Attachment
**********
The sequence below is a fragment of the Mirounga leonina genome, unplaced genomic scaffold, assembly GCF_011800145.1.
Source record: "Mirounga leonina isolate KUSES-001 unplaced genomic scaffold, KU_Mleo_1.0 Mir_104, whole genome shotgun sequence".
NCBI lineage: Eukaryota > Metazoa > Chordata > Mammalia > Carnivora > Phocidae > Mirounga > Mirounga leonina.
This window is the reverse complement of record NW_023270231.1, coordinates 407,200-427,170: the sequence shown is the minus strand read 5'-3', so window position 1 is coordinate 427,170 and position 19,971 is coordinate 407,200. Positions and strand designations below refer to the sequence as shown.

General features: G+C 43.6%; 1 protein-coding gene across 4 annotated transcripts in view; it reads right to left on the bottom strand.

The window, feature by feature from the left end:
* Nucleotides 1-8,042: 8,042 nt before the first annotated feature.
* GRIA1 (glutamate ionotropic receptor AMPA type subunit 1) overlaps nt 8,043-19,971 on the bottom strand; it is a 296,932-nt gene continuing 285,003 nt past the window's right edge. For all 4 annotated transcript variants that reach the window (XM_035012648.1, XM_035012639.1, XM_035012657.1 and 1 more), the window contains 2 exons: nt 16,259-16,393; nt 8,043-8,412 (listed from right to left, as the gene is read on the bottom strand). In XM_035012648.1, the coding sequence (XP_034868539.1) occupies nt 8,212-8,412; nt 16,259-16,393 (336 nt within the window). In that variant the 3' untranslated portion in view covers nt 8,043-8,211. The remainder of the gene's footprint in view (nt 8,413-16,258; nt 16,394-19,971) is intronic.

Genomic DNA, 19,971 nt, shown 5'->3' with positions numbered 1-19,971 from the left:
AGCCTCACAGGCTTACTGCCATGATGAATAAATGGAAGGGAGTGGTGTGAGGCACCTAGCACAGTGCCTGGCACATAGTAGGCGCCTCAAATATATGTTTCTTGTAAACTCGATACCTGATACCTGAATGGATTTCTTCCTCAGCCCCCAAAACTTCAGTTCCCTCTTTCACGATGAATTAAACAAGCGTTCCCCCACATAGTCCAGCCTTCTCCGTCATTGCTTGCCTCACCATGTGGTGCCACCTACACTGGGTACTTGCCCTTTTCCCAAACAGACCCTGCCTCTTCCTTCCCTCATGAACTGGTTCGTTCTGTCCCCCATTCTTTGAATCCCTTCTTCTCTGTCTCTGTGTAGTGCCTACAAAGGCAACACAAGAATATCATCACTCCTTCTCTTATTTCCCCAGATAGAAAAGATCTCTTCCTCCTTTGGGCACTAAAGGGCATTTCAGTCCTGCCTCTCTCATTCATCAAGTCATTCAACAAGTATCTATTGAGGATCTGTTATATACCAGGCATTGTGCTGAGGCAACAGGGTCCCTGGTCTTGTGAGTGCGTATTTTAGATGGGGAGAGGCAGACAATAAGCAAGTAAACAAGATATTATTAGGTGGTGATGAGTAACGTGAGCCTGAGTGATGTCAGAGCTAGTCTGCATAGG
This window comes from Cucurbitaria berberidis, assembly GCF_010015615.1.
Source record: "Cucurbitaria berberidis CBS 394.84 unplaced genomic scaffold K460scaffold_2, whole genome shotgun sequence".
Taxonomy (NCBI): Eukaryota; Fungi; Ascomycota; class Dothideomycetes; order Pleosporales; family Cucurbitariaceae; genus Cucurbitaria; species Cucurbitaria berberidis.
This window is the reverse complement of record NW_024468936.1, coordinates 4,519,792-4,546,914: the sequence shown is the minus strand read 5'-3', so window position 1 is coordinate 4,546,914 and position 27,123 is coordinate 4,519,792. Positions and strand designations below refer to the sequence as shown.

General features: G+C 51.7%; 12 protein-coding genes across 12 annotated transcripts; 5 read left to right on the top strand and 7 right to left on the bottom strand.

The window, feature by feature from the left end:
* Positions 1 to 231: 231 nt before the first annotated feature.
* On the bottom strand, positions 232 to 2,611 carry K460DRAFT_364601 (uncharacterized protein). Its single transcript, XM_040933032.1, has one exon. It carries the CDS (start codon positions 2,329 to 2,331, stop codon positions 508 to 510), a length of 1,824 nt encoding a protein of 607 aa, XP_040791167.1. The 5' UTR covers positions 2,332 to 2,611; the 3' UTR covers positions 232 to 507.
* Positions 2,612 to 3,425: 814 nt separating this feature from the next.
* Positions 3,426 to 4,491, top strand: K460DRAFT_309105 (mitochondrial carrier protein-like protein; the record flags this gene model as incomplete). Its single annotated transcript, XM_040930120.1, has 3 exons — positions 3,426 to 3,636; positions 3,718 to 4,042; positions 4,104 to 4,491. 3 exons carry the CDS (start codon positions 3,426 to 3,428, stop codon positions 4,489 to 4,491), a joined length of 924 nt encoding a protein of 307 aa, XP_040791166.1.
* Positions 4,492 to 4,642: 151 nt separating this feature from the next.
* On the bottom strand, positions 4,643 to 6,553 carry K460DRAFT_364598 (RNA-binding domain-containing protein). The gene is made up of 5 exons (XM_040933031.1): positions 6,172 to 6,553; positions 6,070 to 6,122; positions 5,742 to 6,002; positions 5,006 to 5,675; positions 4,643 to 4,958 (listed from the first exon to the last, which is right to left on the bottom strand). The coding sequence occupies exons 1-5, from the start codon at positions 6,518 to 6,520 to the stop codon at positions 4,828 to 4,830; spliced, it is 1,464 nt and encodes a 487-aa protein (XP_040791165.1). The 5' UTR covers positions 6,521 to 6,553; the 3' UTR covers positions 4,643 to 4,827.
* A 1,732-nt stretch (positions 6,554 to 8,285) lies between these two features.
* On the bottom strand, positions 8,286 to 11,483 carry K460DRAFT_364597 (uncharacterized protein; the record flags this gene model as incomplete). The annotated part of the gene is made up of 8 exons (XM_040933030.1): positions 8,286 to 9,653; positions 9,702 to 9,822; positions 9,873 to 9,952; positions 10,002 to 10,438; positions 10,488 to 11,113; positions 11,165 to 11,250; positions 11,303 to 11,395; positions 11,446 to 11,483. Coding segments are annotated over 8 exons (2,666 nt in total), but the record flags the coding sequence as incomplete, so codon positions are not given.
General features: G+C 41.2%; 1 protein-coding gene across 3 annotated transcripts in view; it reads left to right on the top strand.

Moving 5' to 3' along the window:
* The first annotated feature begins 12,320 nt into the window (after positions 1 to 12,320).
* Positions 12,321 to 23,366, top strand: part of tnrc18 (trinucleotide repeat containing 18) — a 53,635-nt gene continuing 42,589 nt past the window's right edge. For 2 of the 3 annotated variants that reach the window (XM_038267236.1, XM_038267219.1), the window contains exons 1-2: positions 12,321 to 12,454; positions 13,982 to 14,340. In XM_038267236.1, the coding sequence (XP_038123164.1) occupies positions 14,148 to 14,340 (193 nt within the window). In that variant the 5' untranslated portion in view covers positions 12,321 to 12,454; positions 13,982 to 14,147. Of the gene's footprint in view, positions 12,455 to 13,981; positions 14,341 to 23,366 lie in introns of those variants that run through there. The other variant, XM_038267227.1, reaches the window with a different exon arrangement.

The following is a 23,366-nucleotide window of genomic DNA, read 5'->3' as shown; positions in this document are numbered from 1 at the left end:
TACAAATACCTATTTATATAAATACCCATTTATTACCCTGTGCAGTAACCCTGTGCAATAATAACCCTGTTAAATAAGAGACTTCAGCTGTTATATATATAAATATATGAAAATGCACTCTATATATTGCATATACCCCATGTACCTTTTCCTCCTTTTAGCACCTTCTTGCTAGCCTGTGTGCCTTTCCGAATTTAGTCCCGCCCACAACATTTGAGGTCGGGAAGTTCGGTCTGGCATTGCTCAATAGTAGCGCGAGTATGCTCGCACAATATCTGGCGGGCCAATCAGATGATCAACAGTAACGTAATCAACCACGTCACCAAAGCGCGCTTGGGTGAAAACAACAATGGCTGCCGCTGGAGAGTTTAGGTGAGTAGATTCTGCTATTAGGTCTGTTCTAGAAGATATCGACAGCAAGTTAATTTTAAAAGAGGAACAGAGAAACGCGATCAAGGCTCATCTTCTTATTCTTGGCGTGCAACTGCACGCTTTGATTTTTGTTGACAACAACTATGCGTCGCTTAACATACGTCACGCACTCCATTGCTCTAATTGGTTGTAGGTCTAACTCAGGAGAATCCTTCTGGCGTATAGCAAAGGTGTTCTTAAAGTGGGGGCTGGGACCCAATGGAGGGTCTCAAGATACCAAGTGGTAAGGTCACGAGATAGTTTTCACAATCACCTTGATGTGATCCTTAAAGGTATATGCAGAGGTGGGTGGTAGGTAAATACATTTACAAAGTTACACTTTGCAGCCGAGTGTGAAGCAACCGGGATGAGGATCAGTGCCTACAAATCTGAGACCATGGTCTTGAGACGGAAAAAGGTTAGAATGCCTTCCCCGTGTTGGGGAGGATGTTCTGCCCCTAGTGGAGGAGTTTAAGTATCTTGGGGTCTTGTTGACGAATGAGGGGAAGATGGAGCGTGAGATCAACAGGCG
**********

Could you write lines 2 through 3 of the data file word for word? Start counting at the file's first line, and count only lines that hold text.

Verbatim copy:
Source record: "Mirounga leonina isolate KUSES-001 unplaced genomic scaffold, KU_Mleo_1.0 Mir_104, whole genome shotgun sequence".
NCBI lineage: Eukaryota > Metazoa > Chordata > Mammalia > Carnivora > Phocidae > Mirounga > Mirounga leonina.